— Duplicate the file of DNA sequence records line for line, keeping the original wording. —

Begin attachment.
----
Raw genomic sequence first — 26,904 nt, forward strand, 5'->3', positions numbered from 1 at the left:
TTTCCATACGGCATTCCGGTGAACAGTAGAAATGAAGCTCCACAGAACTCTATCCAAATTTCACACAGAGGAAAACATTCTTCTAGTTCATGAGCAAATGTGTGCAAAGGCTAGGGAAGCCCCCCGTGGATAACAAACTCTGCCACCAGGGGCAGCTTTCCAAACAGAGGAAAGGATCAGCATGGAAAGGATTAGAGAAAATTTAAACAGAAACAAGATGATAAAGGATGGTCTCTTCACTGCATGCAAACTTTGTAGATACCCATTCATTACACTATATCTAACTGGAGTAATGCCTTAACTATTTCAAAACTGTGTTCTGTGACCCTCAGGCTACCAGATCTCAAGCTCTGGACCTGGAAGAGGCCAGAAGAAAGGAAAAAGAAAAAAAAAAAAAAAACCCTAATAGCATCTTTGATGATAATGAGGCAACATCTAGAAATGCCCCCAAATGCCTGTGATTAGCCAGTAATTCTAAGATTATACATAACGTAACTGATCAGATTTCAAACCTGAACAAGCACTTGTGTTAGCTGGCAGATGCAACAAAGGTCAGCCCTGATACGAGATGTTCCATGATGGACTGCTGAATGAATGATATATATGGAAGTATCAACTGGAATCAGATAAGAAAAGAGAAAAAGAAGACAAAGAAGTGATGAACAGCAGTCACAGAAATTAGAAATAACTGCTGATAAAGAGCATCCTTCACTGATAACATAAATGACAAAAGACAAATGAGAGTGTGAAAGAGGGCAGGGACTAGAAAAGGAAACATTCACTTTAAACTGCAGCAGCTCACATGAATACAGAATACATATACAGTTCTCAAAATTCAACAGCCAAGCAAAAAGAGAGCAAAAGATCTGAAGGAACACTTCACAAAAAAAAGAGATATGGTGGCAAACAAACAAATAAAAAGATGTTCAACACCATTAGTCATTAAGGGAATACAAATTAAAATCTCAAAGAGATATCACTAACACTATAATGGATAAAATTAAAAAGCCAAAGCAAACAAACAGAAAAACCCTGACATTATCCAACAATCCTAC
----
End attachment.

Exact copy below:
Raw genomic sequence first — 26,904 nt, forward strand, 5'->3', positions numbered from 1 at the left:
TTTCCATACGGCATTCCGGTGAACAGTAGAAATGAAGCTCCACAGAACTCTATCCAAATTTCACACAGAGGAAAACATTCTTCTAGTTCATGAGCAAATGTGTGCAAAGGCTAGGGAAGCCCCCCGTGGATAACAAACTCTGCCACCAGGGGCAGCTTTCCAAACAGAGGAAAGGATCAGCATGGAAAGGATTAGAGAAAATTTAAACAGAAACAAGATGATAAAGGATGGTCTCTTCACTGCATGCAAACTTTGTAGATACCCATTCATTACACTATATCTAACTGGAGTAATGCCTTAACTATTTCAAAACTGTGTTCTGTGACCCTCAGGCTACCAGATCTCAAGCTCTGGACCTGGAAGAGGCCAGAAGAAAGGAAAAAGAAAAAAAAAAAAAAAACCCTAATAGCATCTTTGATGATAATGAGGCAACATCTAGAAATGCCCCCAAATGCCTGTGATTAGCCAGTAATTCTAAGATTATACATAACGTAACTGATCAGATTTCAAACCTGAACAAGCACTTGTGTTAGCTGGCAGATGCAACAAAGGTCAGCCCTGATACGAGATGTTCCATGATGGACTGCTGAATGAATGATATATATGGAAGTATCAACTGGAATCAGATAAGAAAAGAGAAAAAGAAGACAAAGAAGTGATGAACAGCAGTCACAGAAATTAGAAATAACTGCTGATAAAGAGCATCCTTCACTGATAACATAAATGACAAAAGACAAATGAGAGTGTGAAAGAGGGCAGGGACTAGAAAAGGAAACATTCACTTTAAACTGCAGCAGCTCACATGAATACAGAATACATATACAGTTCTCAAAATTCAACAGCCAAGCAAAAAGAGAGCAAAAGATCTGAAGGAACACTTCACAAAAAAAAGAGATATGGTGGCAAACAAACAAATAAAAAGATGTTCAACACCATTAGTCATTAAGGGAATACAAATTAAAATCTCAAAGAGATATCACTAACACTATAATGGATAAAATTAAAAAGCCAAAGCAAACAAACAGAAAAACCCTGACATTATCCAACAATCCTAC